These Dow Dividend Laggards Have Room for Improvement

Investors should expect better payouts from these three stocks in the future.

May 11, 2014 at 9:05AM
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Dividend investors count on the Dow Jones Industrials (DJINDICES:^DJI) to provide them with solid, dependable income, and the best Dow dividend stocks have delivered not only regular payouts but also dividend growth over the past decade. Yet amid the 30 stocks of the Dow Jones Industrials, some dividend laggards haven't done as good a job in producing more income for their shareholders. Let's take a look at General Electric (NYSE:GE), Merck (NYSE:MRK), and DuPont (NYSE:DD) and see how they could improve their status among dividend investors.

Ge

Source: General Electric.

Of these three Dow components, General Electric is the only one that has had to make a dividend cut. That reduction came in the aftermath of the financial crisis, as it became clear that General Electric wouldn't be able to keep paying money to shareholders and shore up its capital position at the same time. The cut of more than two-thirds in General Electric's dividend shattered the confidence of income investors, and combined with the dramatic cuts that many financial stocks made at the time, the Dow suffered greatly from doubts about its ability to keep delivering dependable dividends. Since that cut, though, General Electric's dividend has been on the recovery path, using the company's success in the energy and aerospace fields and more than doubling its payout since mid-2009. Nevertheless, with General Electric only having caught up with its dividend level as of late 2004, shareholders will want to see further success as General Electric deemphasizes its financial business and returns to its core industrial roots.

Mrk Vaccine

Source: Merck.

Merck, on the other hand, hasn't cut its dividend, but it has also raised it only four times in the past decade, and three of those increases were stingy $0.01 per share quarterly boosts. A couple of factors have kept Merck from sending its payout higher. In 2005, Merck chose to give up its status as a Dividend Aristocrat and not make an increase in its dividend for the first time in 34 years, with massive liability from lawsuits about its painkiller drug Vioxx eventually leading to multibillion-dollar settlements. After that, Merck's buyout of Schering-Plough, the financial crisis, and patent-cliff concerns likely deterred it from raising its payout, and even now, Merck is conserving money by making minimal dividend increases. Now that Merck has sold off its consumer-care segment for $14 billion, though, the big question is whether shareholders will share in that bounty through higher payouts.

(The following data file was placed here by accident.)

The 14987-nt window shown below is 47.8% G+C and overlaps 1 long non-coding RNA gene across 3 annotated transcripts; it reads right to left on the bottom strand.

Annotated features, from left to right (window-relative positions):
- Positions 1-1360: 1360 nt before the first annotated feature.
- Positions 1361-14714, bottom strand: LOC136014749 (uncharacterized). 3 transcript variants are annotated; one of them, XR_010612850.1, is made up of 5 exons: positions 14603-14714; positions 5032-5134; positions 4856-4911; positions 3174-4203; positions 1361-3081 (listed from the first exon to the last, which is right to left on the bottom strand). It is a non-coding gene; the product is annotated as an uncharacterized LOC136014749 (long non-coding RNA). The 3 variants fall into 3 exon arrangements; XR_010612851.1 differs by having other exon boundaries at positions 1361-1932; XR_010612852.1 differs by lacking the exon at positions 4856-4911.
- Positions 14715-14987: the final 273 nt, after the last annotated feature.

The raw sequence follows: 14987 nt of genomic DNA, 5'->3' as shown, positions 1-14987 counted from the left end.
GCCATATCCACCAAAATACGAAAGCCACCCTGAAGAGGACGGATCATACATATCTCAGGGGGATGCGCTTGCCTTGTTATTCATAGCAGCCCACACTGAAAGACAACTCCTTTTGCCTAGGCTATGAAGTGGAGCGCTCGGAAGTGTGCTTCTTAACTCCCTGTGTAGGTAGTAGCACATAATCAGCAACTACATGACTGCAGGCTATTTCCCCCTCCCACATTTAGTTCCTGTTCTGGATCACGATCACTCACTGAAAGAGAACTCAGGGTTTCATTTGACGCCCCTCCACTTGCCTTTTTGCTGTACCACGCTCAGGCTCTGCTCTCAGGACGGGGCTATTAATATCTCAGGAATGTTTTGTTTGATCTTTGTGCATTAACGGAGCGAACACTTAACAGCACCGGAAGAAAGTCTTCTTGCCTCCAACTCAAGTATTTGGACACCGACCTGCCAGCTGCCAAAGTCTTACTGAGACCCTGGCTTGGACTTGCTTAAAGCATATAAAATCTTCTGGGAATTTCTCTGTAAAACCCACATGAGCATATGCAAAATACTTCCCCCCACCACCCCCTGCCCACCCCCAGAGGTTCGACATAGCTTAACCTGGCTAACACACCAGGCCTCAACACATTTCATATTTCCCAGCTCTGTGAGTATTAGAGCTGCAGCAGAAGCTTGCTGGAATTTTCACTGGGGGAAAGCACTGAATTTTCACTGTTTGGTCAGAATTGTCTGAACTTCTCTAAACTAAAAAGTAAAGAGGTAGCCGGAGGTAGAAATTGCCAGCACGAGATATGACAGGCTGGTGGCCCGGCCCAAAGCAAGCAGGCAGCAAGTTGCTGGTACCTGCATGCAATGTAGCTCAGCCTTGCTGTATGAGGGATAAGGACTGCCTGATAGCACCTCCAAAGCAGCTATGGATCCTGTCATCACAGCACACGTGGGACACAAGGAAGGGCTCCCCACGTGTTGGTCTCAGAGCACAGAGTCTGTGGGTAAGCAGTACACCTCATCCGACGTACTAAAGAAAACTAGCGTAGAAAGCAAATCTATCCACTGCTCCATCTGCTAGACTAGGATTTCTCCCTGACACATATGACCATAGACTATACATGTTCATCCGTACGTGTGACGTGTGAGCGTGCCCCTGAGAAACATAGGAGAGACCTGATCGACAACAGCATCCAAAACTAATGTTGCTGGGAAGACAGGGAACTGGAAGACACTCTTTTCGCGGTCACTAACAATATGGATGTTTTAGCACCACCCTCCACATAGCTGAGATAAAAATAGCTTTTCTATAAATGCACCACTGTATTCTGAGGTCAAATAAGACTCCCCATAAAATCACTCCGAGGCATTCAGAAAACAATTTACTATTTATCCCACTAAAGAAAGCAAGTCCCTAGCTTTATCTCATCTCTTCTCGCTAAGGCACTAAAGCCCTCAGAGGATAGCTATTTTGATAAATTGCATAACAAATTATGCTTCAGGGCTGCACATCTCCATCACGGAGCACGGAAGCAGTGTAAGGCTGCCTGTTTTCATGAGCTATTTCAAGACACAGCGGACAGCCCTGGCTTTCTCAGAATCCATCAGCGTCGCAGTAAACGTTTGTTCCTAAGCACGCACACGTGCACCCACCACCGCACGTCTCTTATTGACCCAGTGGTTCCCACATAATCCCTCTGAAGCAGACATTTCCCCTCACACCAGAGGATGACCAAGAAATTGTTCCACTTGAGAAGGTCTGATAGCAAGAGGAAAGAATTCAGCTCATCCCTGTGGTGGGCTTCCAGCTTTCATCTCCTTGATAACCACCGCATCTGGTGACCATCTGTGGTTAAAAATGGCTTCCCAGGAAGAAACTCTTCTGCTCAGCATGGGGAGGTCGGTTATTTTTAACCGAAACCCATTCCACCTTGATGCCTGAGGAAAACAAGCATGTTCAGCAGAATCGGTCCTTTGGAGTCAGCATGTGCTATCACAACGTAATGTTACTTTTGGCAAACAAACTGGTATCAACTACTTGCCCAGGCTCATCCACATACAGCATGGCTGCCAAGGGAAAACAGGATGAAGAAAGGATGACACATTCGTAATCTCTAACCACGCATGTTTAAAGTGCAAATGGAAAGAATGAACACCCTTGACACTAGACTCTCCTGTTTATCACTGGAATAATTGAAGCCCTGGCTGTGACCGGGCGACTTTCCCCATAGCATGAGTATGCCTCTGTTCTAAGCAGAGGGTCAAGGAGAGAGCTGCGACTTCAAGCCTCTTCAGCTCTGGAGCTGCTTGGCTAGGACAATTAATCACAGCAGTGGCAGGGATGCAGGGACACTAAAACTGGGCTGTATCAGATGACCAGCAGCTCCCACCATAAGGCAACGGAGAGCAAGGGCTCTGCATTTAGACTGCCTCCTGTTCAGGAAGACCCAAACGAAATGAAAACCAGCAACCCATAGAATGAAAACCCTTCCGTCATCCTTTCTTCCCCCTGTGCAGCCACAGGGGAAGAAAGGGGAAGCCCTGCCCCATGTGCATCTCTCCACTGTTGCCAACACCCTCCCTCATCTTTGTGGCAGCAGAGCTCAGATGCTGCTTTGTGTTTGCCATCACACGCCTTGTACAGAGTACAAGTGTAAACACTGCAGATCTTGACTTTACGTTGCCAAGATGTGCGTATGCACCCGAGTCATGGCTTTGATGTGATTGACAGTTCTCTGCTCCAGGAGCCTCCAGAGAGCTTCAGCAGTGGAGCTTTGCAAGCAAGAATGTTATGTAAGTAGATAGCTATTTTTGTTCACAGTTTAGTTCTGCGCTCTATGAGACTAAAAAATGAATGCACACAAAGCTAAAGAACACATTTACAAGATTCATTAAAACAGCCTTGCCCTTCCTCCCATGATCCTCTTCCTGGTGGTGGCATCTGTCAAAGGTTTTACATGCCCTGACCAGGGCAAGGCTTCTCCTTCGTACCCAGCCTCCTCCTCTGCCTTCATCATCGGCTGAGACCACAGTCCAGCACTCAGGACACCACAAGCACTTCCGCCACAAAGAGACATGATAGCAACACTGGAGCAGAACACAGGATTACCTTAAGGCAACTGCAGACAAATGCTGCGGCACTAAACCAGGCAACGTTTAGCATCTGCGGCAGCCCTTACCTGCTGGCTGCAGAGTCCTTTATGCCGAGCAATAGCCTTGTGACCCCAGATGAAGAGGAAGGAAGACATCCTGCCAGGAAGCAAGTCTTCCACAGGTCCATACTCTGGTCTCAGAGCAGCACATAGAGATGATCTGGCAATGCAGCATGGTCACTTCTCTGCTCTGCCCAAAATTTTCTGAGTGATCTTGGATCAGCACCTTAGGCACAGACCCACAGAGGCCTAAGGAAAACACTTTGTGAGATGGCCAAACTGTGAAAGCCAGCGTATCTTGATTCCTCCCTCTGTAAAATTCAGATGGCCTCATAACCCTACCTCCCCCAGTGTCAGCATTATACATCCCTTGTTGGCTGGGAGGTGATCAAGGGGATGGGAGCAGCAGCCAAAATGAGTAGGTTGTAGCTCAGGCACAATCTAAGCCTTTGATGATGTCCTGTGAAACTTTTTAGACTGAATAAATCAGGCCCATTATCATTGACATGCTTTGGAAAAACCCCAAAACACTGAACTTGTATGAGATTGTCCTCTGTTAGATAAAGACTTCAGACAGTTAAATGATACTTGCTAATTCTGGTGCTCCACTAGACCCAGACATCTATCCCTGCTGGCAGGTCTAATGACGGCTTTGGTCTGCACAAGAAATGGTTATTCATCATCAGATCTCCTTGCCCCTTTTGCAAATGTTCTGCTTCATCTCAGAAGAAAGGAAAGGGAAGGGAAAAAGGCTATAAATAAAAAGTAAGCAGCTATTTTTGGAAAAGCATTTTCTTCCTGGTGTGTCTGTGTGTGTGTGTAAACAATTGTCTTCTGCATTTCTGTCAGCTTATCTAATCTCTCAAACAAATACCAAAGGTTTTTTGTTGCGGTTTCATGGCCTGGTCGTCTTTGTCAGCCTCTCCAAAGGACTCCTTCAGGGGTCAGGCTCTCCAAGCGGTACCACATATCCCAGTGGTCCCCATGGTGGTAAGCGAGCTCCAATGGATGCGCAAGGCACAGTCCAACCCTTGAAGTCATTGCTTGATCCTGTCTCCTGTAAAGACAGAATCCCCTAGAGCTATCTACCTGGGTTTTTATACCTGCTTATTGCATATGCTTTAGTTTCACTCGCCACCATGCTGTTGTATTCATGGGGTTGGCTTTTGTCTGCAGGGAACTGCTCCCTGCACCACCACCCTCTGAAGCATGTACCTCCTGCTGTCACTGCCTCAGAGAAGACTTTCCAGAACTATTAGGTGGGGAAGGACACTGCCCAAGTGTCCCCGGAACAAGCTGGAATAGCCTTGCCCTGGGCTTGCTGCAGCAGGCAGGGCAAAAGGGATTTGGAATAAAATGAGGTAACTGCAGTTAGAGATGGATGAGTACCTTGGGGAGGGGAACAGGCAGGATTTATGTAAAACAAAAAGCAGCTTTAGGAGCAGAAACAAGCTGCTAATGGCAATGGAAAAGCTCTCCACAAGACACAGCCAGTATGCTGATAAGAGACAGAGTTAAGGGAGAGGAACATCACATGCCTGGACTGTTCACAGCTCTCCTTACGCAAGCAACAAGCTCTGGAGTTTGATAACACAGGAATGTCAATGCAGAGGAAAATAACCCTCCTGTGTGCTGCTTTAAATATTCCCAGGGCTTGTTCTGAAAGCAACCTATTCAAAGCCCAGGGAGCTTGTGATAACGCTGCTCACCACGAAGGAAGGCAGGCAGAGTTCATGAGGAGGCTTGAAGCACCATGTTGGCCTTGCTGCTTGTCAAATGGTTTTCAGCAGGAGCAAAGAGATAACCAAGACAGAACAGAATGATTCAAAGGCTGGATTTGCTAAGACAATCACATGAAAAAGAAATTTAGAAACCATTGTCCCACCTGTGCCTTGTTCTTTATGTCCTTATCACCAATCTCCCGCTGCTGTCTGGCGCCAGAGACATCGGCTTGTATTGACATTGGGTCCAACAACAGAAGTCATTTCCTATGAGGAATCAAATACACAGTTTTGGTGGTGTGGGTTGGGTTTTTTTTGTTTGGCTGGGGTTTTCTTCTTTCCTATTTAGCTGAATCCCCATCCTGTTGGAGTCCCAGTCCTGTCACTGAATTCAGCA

Dd

Source: DuPont.

DuPont has also been slow to make dividend boosts, also making only four increases since 2004. One issue that DuPont has faced is that its business segments have had widely disparate performance, with agricultural products having fared extremely well but its more traditional chemicals business having faced sluggish economic conditions and challenges in keeping profit margins wide enough to justify focusing on the segment. In response, DuPont has been moving toward focusing more on the agricultural side, with efforts to sell or spin off underperforming divisions to concentrate on its greatest profit opportunities. As long as the ag industry stays strong enough to afford yield-enhancing products, DuPont has the potential to make future boosts in its payout in the years to come.

With yields of 3.4% for General Electric, 3.1% for Merck, and 2.7% for DuPont, it's hard to find too much fault with these three Dow Jones Industrials components. But investors still want to see dividend growth, and hopefully, these three Dow stocks will be able to give shareholders what they want in the near future.

Top dividend stocks for the next decade
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Dan Caplinger and The Motley Fool own shares of General Electric. Try any of our Foolish newsletter services free for 30 days. We Fools don't all hold the same opinions, but we all believe that considering a diverse range of insights makes us better investors. The Motley Fool has a disclosure policy.

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